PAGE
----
Sometimes I wonder if we all need to be more aware of our role as readers, because we’re usually not great at it. We see the byline on an article and are primed to love or hate it. We judge an article on its headline, forgetting that most journalists don’t write the headline and the people who do are likely to over-simplify for clicks. We are drawn towards certain content based on confirmation bias and tribal loyalties. We seek out the dopamine hit of righteous outrage: the internet’s favourite emotion. We engage in cheap postmodern literary criticism to extract whatever problematic or ‘literally harmful’ meaning we are determined to find in a book, article or tweet—while extending benefit of the doubt to the people on our own side.
Media literacy is a key skill of our age: someone should offer a free course in it. More broadly, the art of reading generously is a rare skill that needs to be nurtured—it’s accidentally appropriate that Google chose all those animal avatars because each represents an endangered species.
Instead, we seem to be nurturing a culture of sensitivity reading and trigger warnings, as though writers and readers need protection from each other. It’s not that there’s no place for such things, but the current trend is already getting tangled in its internal contradictions. If we don’t trust authors to speak beyond their ‘lived experience’, why should we trust sensitivity readers to do the same (a necessary part of the job they purport to do)? Others have written at length about how the job doesn’t deliver on its own terms, represents a low-cost work-around for lazy publishers, and both relies on and reinforces the group stereotypes to which it’s supposedly so sensitive.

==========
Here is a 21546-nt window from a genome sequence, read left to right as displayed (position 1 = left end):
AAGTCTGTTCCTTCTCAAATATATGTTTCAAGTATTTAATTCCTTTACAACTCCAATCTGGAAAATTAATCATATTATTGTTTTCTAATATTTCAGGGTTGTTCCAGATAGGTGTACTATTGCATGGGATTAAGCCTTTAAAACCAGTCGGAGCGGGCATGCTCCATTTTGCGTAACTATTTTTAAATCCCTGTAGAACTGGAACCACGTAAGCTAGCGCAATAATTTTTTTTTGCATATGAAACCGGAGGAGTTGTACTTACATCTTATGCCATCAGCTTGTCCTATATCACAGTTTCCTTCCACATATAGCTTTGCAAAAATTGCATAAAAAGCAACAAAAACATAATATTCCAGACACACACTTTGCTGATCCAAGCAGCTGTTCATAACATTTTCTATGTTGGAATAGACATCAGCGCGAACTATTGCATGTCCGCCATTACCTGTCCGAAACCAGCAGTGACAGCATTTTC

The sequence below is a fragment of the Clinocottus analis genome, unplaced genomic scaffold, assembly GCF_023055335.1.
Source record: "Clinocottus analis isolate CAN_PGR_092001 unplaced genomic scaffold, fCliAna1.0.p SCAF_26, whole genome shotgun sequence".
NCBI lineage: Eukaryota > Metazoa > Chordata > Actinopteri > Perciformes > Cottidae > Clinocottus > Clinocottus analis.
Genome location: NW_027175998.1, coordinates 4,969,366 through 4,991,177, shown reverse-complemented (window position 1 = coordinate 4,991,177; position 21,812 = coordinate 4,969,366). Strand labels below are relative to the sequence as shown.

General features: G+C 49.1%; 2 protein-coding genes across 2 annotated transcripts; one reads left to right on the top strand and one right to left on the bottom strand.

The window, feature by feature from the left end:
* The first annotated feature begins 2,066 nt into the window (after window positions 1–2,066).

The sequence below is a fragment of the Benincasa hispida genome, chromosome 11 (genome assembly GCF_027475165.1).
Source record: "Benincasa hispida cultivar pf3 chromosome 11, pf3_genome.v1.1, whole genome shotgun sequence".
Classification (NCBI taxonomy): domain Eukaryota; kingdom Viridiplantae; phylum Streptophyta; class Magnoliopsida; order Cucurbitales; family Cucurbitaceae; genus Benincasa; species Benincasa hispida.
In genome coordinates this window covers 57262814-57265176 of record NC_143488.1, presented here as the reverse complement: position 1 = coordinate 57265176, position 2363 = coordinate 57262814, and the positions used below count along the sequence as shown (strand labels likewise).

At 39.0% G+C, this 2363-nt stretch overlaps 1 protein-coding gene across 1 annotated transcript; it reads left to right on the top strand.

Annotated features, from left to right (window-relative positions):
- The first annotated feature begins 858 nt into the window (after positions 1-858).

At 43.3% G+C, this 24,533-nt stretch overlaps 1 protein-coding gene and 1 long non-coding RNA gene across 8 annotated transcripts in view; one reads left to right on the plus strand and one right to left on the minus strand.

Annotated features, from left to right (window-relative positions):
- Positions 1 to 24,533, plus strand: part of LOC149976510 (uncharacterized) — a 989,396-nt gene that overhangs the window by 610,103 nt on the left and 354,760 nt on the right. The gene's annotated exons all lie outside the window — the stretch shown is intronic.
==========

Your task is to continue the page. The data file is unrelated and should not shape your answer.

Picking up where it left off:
Of course, authors can always benefit from judiciously sourced feedback on all kinds of issues, including cultural sensitivities, but the institutionalisation of that process is highly ‘problematic’ and will be fertile ground for satirical novelists—the defining novel of our times will probably have a sensitivity reader as its central character, and may have to be self-published.
6. Further reading
Right now, I’m sensitive to the fact that anyone still reading has somehow made it past the 3,000-word mark.
Your reward is to discover that the complete Realtime Notes set (four books and over a thousand poems) is available for £10 plus p+p to celebrate the anniversary. (Bear in mind p&p can be a lot for those outside the UK.)
And the whole of Text Radio is available free—roughly 70,000 words of conversation about writing, creativity, music, politics, culture and other things.
Thanks as always for reading—I’m aware people’s mileage will vary when it comes to the particular stories mentioned. I’ll end with a poem from Realtime Notes that is about the experience of doing Text Radio. (For some reason, both this and the British Winter Time poem were written at 19:00—must be the internal poetry body clock.)